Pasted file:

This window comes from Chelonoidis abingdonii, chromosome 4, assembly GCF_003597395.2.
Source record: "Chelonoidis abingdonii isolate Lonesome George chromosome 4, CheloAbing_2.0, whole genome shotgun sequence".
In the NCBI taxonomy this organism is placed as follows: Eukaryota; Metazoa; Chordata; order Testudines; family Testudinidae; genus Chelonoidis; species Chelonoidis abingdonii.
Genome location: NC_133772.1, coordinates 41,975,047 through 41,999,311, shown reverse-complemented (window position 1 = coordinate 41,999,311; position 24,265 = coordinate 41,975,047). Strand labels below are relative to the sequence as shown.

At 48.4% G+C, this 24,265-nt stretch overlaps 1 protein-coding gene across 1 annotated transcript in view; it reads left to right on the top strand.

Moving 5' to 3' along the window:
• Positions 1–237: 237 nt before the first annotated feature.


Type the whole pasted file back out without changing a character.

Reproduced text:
This window comes from Chelonoidis abingdonii, chromosome 4, assembly GCF_003597395.2.
Source record: "Chelonoidis abingdonii isolate Lonesome George chromosome 4, CheloAbing_2.0, whole genome shotgun sequence".
In the NCBI taxonomy this organism is placed as follows: Eukaryota; Metazoa; Chordata; order Testudines; family Testudinidae; genus Chelonoidis; species Chelonoidis abingdonii.
Genome location: NC_133772.1, coordinates 41,975,047 through 41,999,311, shown reverse-complemented (window position 1 = coordinate 41,999,311; position 24,265 = coordinate 41,975,047). Strand labels below are relative to the sequence as shown.

At 48.4% G+C, this 24,265-nt stretch overlaps 1 protein-coding gene across 1 annotated transcript in view; it reads left to right on the top strand.

Moving 5' to 3' along the window:
• Positions 1–237: 237 nt before the first annotated feature.